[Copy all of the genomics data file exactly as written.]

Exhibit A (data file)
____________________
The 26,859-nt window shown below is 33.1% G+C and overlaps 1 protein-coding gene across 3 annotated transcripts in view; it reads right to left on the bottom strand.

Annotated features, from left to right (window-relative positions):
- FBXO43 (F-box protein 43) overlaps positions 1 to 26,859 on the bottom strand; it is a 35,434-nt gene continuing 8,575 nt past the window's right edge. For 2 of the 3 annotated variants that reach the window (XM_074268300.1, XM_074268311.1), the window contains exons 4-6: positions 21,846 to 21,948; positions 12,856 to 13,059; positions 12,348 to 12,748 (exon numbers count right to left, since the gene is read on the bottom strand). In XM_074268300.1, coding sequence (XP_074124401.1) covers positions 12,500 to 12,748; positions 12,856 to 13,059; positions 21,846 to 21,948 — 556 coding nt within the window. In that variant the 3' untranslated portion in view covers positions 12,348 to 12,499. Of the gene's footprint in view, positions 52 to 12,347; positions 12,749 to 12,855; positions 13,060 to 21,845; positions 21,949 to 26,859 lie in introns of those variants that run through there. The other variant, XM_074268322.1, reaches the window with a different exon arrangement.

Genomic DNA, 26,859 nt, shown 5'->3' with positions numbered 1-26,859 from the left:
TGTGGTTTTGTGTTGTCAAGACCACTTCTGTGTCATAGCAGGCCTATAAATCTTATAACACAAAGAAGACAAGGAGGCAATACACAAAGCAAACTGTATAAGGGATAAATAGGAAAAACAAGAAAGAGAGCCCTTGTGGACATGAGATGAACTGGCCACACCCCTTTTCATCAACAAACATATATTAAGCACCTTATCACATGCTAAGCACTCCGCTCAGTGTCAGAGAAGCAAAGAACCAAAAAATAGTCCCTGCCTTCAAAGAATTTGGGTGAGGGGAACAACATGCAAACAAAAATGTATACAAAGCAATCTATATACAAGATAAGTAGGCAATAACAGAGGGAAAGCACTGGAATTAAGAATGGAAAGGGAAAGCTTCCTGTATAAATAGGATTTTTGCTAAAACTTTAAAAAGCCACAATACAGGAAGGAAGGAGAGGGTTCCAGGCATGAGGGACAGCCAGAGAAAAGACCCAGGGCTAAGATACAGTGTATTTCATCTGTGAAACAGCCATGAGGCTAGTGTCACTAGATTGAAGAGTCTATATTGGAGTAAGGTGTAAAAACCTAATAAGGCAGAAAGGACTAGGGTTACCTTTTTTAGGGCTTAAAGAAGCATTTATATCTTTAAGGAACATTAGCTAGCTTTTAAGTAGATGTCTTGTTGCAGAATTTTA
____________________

The 26,859-nt window shown below is 33.1% G+C and overlaps 1 protein-coding gene across 3 annotated transcripts in view; it reads right to left on the bottom strand.

Annotated features, from left to right (window-relative positions):
- FBXO43 (F-box protein 43) overlaps positions 1 to 26,859 on the bottom strand; it is a 35,434-nt gene continuing 8,575 nt past the window's right edge. For 2 of the 3 annotated variants that reach the window (XM_074268300.1, XM_074268311.1), the window contains exons 4-6: positions 21,846 to 21,948; positions 12,856 to 13,059; positions 12,348 to 12,748 (exon numbers count right to left, since the gene is read on the bottom strand). In XM_074268300.1, coding sequence (XP_074124401.1) covers positions 12,500 to 12,748; positions 12,856 to 13,059; positions 21,846 to 21,948 — 556 coding nt within the window. In that variant the 3' untranslated portion in view covers positions 12,348 to 12,499. Of the gene's footprint in view, positions 52 to 12,347; positions 12,749 to 12,855; positions 13,060 to 21,845; positions 21,949 to 26,859 lie in introns of those variants that run through there. The other variant, XM_074268322.1, reaches the window with a different exon arrangement.

Genomic DNA, 26,859 nt, shown 5'->3' with positions numbered 1-26,859 from the left:
TGTGGTTTTGTGTTGTCAAGACCACTTCTGTGTCATAGCAGGCCTATAAATCTTATAACACAAAGAAGACAAGGAGGCAATACACAAAGCAAACTGTATAAGGGATAAATAGGAAAAACAAGAAAGAGAGCCCTTGTGGACATGAGATGAACTGGCCACACCCCTTTTCATCAACAAACATATATTAAGCACCTTATCACATGCTAAGCACTCCGCTCAGTGTCAGAGAAGCAAAGAACCAAAAAATAGTCCCTGCCTTCAAAGAATTTGGGTGAGGGGAACAACATGCAAACAAAAATGTATACAAAGCAATCTATATACAAGATAAGTAGGCAATAACAGAGGGAAAGCACTGGAATTAAGAATGGAAAGGGAAAGCTTCCTGTATAAATAGGATTTTTGCTAAAACTTTAAAAAGCCACAATACAGGAAGGAAGGAGAGGGTTCCAGGCATGAGGGACAGCCAGAGAAAAGACCCAGGGCTAAGATACAGTGTATTTCATCTGTGAAACAGCCATGAGGCTAGTGTCACTAGATTGAAGAGTCTATATTGGAGTAAGGTGTAAAAACCTAATAAGGCAGAAAGGACTAGGGTTACCTTTTTTAGGGCTTAAAGAAGCATTTATATCTTTAAGGAACATTAGCTAGCTTTTAAGTAGATGTCTTGTTGCAGAATTTTA